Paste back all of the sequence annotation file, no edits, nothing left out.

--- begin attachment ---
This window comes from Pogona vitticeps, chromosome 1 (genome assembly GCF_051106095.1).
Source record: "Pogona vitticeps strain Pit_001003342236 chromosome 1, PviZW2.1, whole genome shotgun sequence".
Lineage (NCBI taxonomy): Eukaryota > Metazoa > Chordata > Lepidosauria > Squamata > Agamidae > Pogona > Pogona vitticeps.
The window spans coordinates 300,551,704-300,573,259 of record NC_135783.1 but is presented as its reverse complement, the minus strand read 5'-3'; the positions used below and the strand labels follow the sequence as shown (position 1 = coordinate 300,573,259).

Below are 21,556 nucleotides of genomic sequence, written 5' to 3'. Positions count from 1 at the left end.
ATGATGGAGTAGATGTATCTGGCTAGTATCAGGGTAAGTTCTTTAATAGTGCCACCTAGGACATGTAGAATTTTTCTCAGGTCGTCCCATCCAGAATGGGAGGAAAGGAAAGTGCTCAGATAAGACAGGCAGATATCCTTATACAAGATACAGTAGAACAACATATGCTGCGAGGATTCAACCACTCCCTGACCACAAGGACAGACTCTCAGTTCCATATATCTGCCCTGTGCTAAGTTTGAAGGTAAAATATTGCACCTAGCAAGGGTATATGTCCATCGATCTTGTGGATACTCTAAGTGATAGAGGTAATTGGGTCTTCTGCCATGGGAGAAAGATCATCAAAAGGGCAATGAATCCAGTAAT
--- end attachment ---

This window comes from Pogona vitticeps, chromosome 1 (genome assembly GCF_051106095.1).
Source record: "Pogona vitticeps strain Pit_001003342236 chromosome 1, PviZW2.1, whole genome shotgun sequence".
Lineage (NCBI taxonomy): Eukaryota > Metazoa > Chordata > Lepidosauria > Squamata > Agamidae > Pogona > Pogona vitticeps.
The window spans coordinates 300,551,704-300,573,259 of record NC_135783.1 but is presented as its reverse complement, the minus strand read 5'-3'; the positions used below and the strand labels follow the sequence as shown (position 1 = coordinate 300,573,259).

Below are 21,556 nucleotides of genomic sequence, written 5' to 3'. Positions count from 1 at the left end.
ATGATGGAGTAGATGTATCTGGCTAGTATCAGGGTAAGTTCTTTAATAGTGCCACCTAGGACATGTAGAATTTTTCTCAGGTCGTCCCATCCAGAATGGGAGGAAAGGAAAGTGCTCAGATAAGACAGGCAGATATCCTTATACAAGATACAGTAGAACAACATATGCTGCGAGGATTCAACCACTCCCTGACCACAAGGACAGACTCTCAGTTCCATATATCTGCCCTGTGCTAAGTTTGAAGGTAAAATATTGCACCTAGCAAGGGTATATGTCCATCGATCTTGTGGATACTCTAAGTGATAGAGGTAATTGGGTCTTCTGCCATGGGAGAAAGATCATCAAAAGGGCAATGAATCCAGTAAT